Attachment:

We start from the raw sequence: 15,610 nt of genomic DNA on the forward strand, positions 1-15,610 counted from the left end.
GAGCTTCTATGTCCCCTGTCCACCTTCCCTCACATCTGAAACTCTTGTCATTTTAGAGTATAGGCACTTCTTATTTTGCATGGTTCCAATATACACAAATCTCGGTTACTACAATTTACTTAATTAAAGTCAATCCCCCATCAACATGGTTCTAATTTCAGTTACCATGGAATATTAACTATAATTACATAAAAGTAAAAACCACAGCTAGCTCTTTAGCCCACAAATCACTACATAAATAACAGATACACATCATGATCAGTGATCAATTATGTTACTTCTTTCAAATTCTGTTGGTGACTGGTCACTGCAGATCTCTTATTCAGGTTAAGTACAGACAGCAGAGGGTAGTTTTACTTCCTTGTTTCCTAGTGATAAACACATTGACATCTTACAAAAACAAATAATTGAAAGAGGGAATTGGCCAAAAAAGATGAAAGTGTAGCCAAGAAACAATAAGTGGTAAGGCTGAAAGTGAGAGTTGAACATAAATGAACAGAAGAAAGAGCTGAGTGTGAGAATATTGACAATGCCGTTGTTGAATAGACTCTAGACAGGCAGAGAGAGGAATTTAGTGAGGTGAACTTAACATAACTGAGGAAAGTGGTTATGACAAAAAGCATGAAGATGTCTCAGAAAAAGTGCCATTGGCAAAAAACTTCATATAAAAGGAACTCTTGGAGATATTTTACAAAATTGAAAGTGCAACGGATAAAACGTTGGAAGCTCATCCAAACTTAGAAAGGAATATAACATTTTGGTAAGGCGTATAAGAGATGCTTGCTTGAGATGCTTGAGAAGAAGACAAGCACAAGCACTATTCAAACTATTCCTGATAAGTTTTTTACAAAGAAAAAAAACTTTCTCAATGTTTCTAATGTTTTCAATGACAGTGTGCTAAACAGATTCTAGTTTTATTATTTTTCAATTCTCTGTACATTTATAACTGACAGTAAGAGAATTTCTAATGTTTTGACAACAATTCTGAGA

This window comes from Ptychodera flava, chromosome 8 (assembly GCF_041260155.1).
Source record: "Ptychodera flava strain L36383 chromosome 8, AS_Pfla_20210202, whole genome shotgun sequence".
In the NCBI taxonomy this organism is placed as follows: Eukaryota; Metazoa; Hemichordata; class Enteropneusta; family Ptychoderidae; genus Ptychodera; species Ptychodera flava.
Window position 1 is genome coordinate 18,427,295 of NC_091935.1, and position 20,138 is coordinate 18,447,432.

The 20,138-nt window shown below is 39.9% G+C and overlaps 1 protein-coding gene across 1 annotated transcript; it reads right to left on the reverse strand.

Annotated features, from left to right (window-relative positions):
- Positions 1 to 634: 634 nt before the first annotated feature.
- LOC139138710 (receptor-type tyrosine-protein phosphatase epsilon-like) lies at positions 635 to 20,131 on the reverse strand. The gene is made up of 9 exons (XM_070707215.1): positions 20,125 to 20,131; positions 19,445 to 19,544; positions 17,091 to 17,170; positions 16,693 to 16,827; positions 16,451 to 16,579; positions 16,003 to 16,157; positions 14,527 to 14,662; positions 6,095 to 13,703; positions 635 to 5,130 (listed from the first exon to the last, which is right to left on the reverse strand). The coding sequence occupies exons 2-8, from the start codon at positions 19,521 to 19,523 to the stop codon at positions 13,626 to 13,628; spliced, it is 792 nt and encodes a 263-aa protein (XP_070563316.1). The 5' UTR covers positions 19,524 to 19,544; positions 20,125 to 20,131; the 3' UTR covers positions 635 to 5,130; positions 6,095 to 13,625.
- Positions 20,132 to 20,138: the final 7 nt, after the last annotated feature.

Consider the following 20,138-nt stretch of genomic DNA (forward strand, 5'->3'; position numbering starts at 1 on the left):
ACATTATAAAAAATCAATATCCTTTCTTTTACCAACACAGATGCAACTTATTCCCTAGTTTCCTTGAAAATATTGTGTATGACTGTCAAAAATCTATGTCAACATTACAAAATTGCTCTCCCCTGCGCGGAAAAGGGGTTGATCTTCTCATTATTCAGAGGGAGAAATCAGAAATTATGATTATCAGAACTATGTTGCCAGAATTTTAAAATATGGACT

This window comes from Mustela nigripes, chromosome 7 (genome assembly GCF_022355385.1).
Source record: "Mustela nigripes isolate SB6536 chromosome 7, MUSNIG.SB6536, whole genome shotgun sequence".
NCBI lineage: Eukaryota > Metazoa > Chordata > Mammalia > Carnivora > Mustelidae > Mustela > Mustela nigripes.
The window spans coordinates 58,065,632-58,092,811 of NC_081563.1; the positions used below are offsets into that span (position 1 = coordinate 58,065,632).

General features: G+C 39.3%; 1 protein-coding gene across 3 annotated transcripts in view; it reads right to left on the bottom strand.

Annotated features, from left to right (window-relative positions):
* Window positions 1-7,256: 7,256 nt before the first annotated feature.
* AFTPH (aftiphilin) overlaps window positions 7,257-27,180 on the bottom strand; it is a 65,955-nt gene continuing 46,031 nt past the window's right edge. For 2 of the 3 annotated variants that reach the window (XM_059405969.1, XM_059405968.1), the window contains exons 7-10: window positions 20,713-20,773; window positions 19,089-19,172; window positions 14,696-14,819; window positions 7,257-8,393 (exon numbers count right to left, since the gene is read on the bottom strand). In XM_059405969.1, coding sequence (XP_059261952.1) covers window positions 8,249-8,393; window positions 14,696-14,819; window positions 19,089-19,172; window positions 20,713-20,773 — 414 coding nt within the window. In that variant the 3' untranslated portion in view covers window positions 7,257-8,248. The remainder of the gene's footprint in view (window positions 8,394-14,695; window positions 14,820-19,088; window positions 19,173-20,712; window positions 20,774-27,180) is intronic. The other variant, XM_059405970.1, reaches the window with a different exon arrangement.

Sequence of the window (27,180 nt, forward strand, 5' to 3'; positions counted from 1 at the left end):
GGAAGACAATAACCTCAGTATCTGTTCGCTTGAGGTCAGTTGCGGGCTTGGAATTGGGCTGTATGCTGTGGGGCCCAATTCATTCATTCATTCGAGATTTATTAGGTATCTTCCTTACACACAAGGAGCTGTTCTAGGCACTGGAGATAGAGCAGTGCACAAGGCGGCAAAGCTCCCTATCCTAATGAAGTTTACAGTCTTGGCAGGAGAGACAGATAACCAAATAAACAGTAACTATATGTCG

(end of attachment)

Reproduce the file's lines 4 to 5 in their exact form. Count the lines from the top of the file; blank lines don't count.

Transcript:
Source record: "Ptychodera flava strain L36383 chromosome 8, AS_Pfla_20210202, whole genome shotgun sequence".
In the NCBI taxonomy this organism is placed as follows: Eukaryota; Metazoa; Hemichordata; class Enteropneusta; family Ptychoderidae; genus Ptychodera; species Ptychodera flava.